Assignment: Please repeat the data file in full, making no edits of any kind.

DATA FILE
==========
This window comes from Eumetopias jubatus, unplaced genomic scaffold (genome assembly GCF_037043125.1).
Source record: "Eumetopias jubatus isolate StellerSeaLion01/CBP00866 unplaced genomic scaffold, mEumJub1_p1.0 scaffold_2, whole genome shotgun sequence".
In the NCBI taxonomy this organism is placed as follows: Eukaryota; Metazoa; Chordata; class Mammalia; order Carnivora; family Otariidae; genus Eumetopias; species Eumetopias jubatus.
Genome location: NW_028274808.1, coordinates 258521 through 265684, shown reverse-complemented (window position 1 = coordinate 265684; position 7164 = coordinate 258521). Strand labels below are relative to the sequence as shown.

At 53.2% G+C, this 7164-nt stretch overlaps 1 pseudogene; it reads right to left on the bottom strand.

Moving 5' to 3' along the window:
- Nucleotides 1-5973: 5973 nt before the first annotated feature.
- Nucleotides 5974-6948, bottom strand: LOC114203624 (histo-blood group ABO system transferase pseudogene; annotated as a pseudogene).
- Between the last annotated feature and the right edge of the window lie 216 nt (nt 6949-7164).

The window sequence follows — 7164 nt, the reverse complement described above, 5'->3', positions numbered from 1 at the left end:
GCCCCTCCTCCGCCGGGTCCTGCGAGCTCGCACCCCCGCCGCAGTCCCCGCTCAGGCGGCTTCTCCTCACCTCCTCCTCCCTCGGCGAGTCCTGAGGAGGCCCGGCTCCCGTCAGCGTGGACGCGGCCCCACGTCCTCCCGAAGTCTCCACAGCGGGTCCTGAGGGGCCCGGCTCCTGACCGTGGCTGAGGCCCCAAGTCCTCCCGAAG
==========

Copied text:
This window comes from Eumetopias jubatus, unplaced genomic scaffold (genome assembly GCF_037043125.1).
Source record: "Eumetopias jubatus isolate StellerSeaLion01/CBP00866 unplaced genomic scaffold, mEumJub1_p1.0 scaffold_2, whole genome shotgun sequence".
In the NCBI taxonomy this organism is placed as follows: Eukaryota; Metazoa; Chordata; class Mammalia; order Carnivora; family Otariidae; genus Eumetopias; species Eumetopias jubatus.
Genome location: NW_028274808.1, coordinates 258521 through 265684, shown reverse-complemented (window position 1 = coordinate 265684; position 7164 = coordinate 258521). Strand labels below are relative to the sequence as shown.

At 53.2% G+C, this 7164-nt stretch overlaps 1 pseudogene; it reads right to left on the bottom strand.

Moving 5' to 3' along the window:
- Nucleotides 1-5973: 5973 nt before the first annotated feature.
- Nucleotides 5974-6948, bottom strand: LOC114203624 (histo-blood group ABO system transferase pseudogene; annotated as a pseudogene).
- Between the last annotated feature and the right edge of the window lie 216 nt (nt 6949-7164).

The window sequence follows — 7164 nt, the reverse complement described above, 5'->3', positions numbered from 1 at the left end:
GCCCCTCCTCCGCCGGGTCCTGCGAGCTCGCACCCCCGCCGCAGTCCCCGCTCAGGCGGCTTCTCCTCACCTCCTCCTCCCTCGGCGAGTCCTGAGGAGGCCCGGCTCCCGTCAGCGTGGACGCGGCCCCACGTCCTCCCGAAGTCTCCACAGCGGGTCCTGAGGGGCCCGGCTCCTGACCGTGGCTGAGGCCCCAAGTCCTCCCGAAG